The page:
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The Broad Highway(Book1,Chapter10)

2006-08-28 22:42

  Book One Chapter X. Which Relates the End of an Honorable Affair

  Some half-mile along the road, upon the left hand, was a stile, and beyond the stile, a path——a path that led away over field, and meadow, and winding stream, to the blue verge of distant woods.

  Now, midway between these woods and the place where I stood, there moved three figures; and, far away though they were, I could still make out that the middle one walked with his hands——those tremulous betraying hands thrust deep within his pockets.

  And presently I climbed the stile, and set off along the path.

  "Sir Jasper!" said I to myself. Somewhere in the background of my consciousness I had a vague recollection of having heard mention of such a name before, but exactly when and where I could not, for the life of me, remember.

  "Sir Jasper!" said I to myself again. "It is a very uncommon name, and should be easy to recollect." I had often prided myself on possessing a singularly retentive memory, more especially for names and faces, but, upon the present occasion, the more I pondered the matter, the more hazy I became. So I walked on through the sweet, wet grass, racking my brain for a solution of the problem, but finding none.

  When I again looked up, the three figures had vanished where the path took a sharp bend round a clump of pollard oaks, and, determined not to lose them, I hurried my steps; but when I, in turn, rounded the corner, not a soul was in sight.

  The path sloped up gently before me, with a thick hedge upon my right, and, after crossing a brawling stream, lost itself in the small wood or coppice, that crowned the ascent. Wondering, I hastened forward, and then, happening to look through the hedge, which grew very thick and high, I stopped all at once.

  On the other side of the hedge was a strip of meadow bounded by the brook I have mentioned; now across this stream was a small rustic bridge, and on this bridge was a man. Midway between this man and myself stood a group of four gentlemen, all talking very earnestly together, to judge by their actions, while somewhat apart from these, his head bent, his hands still thrust deep in his pockets, stood Sir Jasper. And from him, for no apparent reason, my eyes wandered to the man upon the bridge——a tall, broad-shouldered fellow, in a buff-colored greatcoat, who whistled to himself, and stared down into the stream, swinging his tasselled riding-boot to and fro. All at once, as if in response to some signal, he rose, and unbuttoning his surtout, drew it off and flung it across the handrail of the bridge.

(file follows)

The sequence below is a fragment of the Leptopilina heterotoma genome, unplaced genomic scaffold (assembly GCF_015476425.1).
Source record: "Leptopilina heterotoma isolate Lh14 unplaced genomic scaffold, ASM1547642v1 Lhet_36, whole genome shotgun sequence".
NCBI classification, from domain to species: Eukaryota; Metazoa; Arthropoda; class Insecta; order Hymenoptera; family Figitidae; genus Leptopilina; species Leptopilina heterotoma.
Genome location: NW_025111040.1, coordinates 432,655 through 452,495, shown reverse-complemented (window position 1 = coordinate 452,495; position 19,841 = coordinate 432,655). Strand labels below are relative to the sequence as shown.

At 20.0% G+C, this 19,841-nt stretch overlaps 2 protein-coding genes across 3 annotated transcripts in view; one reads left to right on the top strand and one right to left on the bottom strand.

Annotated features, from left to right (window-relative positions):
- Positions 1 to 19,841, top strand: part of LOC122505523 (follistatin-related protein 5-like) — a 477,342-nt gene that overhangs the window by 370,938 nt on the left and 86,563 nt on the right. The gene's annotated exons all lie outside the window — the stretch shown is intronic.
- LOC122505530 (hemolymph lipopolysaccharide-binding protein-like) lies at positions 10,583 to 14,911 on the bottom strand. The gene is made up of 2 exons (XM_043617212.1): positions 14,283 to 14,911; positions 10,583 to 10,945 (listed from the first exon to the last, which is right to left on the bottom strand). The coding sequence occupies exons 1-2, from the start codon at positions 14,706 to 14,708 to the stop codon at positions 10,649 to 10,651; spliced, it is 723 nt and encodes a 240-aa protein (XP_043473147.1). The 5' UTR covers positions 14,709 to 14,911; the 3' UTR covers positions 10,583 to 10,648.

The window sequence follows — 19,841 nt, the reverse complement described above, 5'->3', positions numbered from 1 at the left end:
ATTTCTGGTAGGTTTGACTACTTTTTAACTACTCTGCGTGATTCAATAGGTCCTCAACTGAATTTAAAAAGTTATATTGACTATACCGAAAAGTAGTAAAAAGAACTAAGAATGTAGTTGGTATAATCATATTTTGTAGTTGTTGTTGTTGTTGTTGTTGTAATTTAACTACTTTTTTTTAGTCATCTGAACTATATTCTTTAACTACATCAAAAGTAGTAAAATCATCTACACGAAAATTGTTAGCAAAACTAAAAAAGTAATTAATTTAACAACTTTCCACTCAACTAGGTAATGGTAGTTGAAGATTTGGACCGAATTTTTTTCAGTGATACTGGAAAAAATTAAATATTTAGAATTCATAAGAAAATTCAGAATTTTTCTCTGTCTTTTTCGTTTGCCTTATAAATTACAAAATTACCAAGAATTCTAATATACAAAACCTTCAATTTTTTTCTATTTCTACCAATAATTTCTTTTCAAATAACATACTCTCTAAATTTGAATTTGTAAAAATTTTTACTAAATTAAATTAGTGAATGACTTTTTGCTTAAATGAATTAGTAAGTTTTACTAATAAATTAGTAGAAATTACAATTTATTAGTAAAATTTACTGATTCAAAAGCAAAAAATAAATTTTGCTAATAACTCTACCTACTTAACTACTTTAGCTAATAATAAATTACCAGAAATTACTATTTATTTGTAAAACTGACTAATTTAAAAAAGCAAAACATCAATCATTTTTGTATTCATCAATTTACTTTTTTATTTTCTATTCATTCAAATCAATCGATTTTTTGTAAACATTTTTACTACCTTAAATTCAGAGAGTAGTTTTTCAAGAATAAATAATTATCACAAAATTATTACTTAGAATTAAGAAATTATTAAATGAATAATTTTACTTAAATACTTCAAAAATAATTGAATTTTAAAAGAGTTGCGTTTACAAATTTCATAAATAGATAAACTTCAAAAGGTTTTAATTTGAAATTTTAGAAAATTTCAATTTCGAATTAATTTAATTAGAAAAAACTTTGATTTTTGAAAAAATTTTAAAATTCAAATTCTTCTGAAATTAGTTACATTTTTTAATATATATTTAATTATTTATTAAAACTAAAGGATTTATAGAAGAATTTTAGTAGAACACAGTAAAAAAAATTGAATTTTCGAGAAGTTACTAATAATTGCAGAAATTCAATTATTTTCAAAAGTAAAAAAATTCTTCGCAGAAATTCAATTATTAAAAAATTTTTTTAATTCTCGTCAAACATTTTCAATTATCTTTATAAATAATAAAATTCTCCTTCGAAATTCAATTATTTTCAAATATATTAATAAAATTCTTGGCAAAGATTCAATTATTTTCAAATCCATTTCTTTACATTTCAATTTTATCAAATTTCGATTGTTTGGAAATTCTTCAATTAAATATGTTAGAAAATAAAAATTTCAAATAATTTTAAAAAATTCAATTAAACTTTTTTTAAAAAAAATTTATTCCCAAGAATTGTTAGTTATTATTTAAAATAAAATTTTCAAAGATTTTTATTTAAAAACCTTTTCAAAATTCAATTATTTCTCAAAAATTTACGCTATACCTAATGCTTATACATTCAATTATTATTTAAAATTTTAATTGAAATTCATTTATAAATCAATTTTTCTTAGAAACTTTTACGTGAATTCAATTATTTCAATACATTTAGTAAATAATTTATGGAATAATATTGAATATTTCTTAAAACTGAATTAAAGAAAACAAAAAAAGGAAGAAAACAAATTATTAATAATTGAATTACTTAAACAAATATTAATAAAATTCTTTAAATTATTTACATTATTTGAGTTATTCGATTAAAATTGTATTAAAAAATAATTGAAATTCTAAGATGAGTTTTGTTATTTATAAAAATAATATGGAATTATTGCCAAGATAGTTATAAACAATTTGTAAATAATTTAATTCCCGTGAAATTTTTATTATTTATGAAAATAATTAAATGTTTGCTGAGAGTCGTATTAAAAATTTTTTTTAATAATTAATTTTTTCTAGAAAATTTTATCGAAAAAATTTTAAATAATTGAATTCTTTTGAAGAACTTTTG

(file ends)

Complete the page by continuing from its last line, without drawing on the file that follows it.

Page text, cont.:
Mr. Chester was on his knees before the oblong box, and I saw the glint of the pistols as he handed them up. The distance had already been paced and marked out, and now each man took his ground——Sir Jasper, still in his greatcoat, his hat over his eyes, his neckerchief loose and dangling, one hand in his pocket, the other grasping his weapon; his antagonist, on the contrary, jaunty and debonnair, a dandy from the crown of his hat to the soles of his shining boots.

  Their arms were raised almost together. The man Selby glanced from one to the other, a handkerchief fluttered, fell, and in that instant came the report of a pistol. I saw Sir Jasper reel backward, steady himself, and fire in return; then, while the blue smoke yet hung in the still air, he staggered blindly, and fell.

  Mr. Chester, and two or three more, ran forward and knelt beside him, while his opponent shrugged his shoulders, and, taking off his hat, pointed out the bullet hole to his white-faced second.

  And in a little while they lifted Sir Jasper in their arms, but seeing how his head hung, a sudden sickness came upon me, for I knew, indeed, that he would go walking back nevermore. Yet his eyes were wide and staring——staring up at the blue heaven with the same fixed intensity as they had done at the inn.

  Then I, too, looked up at the cloudless sky, and round upon the fair earth; and, in that moment, I, for one, remembered his prophecy of an hour ago. And, indeed, the day was glorious.

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